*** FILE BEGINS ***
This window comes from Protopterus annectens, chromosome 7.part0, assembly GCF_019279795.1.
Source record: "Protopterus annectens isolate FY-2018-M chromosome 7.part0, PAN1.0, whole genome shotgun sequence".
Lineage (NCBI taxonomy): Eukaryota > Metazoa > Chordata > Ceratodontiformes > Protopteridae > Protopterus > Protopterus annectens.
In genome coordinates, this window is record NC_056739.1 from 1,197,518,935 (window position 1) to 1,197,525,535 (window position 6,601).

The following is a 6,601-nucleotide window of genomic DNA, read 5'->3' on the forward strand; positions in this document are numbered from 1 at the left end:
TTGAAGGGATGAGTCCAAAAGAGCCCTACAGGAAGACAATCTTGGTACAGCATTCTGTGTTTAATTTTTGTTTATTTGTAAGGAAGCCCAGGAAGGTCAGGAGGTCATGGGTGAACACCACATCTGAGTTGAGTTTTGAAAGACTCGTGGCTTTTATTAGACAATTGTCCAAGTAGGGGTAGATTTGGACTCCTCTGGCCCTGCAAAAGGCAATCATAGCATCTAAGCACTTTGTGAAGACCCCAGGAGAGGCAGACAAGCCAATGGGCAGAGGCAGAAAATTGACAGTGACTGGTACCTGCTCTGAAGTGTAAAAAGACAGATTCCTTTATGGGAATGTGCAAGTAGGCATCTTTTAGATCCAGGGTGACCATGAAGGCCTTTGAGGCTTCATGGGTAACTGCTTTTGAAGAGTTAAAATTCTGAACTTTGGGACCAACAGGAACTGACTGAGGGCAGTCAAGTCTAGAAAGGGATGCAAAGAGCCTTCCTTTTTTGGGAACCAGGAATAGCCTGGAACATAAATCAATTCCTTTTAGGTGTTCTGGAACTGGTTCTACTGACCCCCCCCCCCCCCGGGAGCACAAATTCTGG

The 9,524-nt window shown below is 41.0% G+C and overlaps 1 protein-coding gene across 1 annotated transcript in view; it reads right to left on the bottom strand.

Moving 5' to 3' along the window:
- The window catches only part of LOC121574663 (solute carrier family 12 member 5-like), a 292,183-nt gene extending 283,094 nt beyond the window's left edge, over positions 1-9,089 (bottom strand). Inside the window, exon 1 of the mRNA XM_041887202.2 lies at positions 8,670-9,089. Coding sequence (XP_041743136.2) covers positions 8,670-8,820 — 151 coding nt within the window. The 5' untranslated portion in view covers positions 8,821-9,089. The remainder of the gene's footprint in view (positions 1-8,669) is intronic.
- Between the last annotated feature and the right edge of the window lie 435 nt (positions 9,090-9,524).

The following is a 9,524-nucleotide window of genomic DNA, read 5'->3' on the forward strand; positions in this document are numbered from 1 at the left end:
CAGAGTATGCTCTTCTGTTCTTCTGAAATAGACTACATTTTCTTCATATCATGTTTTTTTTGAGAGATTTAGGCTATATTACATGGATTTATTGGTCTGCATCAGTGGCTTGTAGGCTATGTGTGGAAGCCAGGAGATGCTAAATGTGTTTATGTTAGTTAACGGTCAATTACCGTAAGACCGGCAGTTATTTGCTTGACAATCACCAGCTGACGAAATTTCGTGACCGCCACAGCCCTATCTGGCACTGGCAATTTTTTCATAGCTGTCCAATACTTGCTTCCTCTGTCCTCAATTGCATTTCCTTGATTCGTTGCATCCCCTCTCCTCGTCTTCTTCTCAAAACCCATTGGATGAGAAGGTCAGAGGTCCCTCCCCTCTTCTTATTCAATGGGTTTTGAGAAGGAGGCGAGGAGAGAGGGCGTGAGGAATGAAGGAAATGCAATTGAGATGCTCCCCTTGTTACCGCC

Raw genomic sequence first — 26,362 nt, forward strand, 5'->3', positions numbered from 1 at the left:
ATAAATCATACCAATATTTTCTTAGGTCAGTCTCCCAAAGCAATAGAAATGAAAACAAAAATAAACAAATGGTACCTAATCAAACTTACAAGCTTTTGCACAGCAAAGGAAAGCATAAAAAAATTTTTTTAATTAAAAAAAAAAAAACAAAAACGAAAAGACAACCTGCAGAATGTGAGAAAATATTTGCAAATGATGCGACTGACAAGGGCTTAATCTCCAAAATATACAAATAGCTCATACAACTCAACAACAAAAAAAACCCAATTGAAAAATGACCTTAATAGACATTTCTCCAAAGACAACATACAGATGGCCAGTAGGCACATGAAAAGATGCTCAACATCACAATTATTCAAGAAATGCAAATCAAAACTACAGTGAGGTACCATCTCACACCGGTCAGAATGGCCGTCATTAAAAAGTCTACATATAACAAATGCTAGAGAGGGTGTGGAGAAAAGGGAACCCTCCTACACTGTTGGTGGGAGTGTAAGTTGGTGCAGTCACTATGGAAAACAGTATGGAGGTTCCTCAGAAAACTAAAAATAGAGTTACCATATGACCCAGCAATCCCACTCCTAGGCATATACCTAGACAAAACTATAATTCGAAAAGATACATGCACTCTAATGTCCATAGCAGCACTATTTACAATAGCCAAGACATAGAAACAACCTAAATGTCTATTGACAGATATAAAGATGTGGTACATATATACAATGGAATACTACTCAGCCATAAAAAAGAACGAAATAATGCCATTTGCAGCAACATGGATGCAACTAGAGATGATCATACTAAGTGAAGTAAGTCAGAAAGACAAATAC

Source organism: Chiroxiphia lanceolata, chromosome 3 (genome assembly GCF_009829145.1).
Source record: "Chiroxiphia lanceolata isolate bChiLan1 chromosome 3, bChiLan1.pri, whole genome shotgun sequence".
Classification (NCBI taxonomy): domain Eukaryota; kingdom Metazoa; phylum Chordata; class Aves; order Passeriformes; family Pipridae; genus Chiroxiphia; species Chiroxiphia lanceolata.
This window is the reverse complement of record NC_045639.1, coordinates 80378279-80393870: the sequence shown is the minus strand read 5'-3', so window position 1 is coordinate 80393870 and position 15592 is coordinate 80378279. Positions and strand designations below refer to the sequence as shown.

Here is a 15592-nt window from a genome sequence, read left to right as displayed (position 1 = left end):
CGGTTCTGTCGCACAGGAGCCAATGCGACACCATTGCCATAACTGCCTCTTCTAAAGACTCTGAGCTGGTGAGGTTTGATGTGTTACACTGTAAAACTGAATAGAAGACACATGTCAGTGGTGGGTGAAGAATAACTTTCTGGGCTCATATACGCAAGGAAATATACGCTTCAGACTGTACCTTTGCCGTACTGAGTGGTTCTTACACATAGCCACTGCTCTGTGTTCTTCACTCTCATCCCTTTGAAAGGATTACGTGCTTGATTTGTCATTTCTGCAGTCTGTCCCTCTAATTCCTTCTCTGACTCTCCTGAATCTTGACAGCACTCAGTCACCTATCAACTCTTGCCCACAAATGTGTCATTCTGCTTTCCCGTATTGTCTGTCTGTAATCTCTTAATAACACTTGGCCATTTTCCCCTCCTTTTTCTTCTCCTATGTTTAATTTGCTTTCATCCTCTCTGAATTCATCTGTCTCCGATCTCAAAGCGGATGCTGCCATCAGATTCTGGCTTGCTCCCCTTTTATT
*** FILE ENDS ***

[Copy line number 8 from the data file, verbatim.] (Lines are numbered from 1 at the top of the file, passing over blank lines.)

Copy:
Moving 5' to 3' along the window: